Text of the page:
Monitoring response times for web applications is one way to enforce SLA’s (Service Level Agreements). Typically you define different SLA’s for different pages of your application. Why that? Well – because certain features of the web application might be more critical than others and therefore you want to ensure that the critical pages respond fast enough to satisfy the end user expectations.

User based service levels

Depending on the type of application you have you may have the need to enforce different SLA’s for different users or different groups of users. Why that? In case your application provides different member ship levels you want to make sure that the more the users pay the more satisfied they are with the applications end user experience and performance.

In order to do that it is no longer sufficient to enforce SLA’s on URL’s or Pages. You need to assign individual web requests to the actual authenticated user and monitor the response times per user name. Having the contextual information about the user or group for individual transactions/web requests enables you to enforce user based service levels.

With dynaTrace we get a PurePath for every single transaction that gets executed. The PurePath not only contains execution times, SQL Statements and log messages – it also contains additional context information like HTTP parameters and method arguments. There are easy ways to capture the user name for  Java or .NET based Web Applications. You can for instance capture it from the session context or from an argument value that is passed to the method that is doing the user authentication. As a sample I implemented an ASP.NET HttpHandler that is taking the authenticated user name and puts it into the Web Request Context which will then be captured by dynaTrace. With this information I can monitor individual users and their response times. The following illustration shows the response times split up by individual users using Business Transactions.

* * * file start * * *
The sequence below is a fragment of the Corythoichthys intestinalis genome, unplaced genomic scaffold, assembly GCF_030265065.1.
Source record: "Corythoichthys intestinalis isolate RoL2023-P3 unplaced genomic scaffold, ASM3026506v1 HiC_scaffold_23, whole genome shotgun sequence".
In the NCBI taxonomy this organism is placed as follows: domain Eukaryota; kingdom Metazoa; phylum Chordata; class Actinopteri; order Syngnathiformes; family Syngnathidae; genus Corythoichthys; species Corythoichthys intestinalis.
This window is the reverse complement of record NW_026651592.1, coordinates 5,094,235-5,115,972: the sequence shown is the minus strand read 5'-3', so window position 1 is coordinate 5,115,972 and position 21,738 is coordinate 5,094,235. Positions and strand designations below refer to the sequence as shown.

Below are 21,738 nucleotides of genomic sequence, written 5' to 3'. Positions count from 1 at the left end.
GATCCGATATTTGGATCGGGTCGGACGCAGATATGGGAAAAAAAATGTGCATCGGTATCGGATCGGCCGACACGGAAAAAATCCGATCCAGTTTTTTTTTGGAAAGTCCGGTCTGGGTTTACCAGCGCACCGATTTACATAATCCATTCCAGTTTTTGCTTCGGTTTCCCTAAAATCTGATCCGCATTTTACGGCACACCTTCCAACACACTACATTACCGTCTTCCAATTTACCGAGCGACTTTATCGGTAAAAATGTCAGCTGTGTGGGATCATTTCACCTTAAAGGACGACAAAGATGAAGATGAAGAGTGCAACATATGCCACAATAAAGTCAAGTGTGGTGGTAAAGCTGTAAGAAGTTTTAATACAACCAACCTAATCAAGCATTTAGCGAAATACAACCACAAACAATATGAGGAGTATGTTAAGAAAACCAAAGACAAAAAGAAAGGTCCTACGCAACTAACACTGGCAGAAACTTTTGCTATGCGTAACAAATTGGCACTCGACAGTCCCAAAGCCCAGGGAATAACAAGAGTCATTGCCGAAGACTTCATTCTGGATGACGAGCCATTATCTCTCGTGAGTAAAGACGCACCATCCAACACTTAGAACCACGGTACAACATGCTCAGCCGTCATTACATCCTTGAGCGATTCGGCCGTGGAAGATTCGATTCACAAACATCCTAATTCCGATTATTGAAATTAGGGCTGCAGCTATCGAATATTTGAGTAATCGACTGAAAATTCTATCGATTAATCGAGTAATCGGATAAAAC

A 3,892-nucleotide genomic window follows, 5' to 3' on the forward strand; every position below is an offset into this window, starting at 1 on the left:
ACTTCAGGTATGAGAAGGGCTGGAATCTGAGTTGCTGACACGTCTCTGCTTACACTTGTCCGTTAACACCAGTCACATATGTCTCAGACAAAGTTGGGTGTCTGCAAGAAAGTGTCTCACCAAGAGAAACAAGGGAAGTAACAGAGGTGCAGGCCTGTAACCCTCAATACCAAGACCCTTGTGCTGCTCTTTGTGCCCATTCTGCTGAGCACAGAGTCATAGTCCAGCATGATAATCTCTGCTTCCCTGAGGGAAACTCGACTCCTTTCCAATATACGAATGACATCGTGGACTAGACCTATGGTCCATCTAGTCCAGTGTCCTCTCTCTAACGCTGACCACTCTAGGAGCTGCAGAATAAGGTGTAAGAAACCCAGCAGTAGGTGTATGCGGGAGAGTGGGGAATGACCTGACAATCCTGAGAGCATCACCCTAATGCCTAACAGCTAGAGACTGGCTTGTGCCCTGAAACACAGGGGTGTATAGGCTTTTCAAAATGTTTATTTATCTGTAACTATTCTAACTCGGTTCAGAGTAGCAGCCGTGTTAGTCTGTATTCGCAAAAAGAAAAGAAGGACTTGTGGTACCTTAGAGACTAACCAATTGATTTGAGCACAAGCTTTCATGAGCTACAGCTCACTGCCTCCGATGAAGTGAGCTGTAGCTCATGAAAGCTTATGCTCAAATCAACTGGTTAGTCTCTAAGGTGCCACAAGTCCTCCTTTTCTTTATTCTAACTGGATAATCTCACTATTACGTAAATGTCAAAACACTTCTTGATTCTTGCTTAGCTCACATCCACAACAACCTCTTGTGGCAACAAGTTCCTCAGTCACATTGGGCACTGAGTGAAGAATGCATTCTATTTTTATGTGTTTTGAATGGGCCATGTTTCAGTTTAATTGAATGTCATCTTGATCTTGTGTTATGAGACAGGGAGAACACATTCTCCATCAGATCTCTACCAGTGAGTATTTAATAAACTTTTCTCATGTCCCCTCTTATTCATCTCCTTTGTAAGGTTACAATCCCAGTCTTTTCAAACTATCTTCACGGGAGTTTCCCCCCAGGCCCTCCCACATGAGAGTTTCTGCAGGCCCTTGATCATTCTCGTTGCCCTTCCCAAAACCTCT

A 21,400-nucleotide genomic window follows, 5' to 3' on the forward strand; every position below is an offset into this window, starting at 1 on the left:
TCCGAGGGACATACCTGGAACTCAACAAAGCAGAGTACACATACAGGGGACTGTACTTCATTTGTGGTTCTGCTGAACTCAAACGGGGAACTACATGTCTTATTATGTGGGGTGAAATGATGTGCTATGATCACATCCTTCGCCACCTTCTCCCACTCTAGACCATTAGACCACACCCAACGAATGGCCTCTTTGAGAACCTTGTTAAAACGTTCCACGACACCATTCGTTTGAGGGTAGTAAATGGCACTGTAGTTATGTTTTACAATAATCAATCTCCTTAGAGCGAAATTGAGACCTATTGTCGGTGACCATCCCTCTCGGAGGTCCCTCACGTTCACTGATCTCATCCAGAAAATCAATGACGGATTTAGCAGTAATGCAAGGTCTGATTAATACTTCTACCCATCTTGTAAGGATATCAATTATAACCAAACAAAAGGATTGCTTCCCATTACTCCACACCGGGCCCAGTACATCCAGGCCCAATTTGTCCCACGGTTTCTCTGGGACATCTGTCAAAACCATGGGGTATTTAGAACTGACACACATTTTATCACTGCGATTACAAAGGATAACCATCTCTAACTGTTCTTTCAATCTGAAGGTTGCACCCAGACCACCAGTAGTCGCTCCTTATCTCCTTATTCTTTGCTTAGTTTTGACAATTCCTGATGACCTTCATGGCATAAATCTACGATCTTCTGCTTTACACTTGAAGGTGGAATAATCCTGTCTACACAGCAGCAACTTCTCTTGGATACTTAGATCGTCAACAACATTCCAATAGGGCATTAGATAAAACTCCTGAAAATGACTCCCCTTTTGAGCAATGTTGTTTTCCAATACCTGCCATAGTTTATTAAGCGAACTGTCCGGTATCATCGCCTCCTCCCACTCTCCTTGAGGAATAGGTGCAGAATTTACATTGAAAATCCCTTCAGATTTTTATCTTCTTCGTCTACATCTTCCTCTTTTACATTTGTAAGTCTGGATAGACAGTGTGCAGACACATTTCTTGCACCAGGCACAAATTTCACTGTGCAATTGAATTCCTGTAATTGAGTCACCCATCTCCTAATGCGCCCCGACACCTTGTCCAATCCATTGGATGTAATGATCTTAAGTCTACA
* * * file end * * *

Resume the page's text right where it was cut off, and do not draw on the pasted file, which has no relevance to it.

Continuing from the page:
Response times by individual Users
Response times by individual Users

I can now go ahead and define SLAs for each individual user or even for groups of users.

User Activity Monitoring

As a nice side effect I can also monitor the activity of individual users by looking at the request count instead of respone time.

Activity by User
Activity by User

The above image shows that testuser5 has the most requests amoung the non anonymous browser. With a single click I can now drill down to analyze the actual URLs that have been requested by a single user identifying the slowest or most often requested pages.

WebRequests for the most active user
WebRequests for the most active user

The option to also analyze the individual page requests of a particular user now also allows us to set SLA’s for the combination of User and Web Page.

Conclusion

There are more options than just enforcing SLA’s on individual pages or URLs. It can be done on a much more granular level like User, Group or even the combination of User and Web Page. This enables you to keep your most critical users happy by reacting on performance issues that are experienced by them.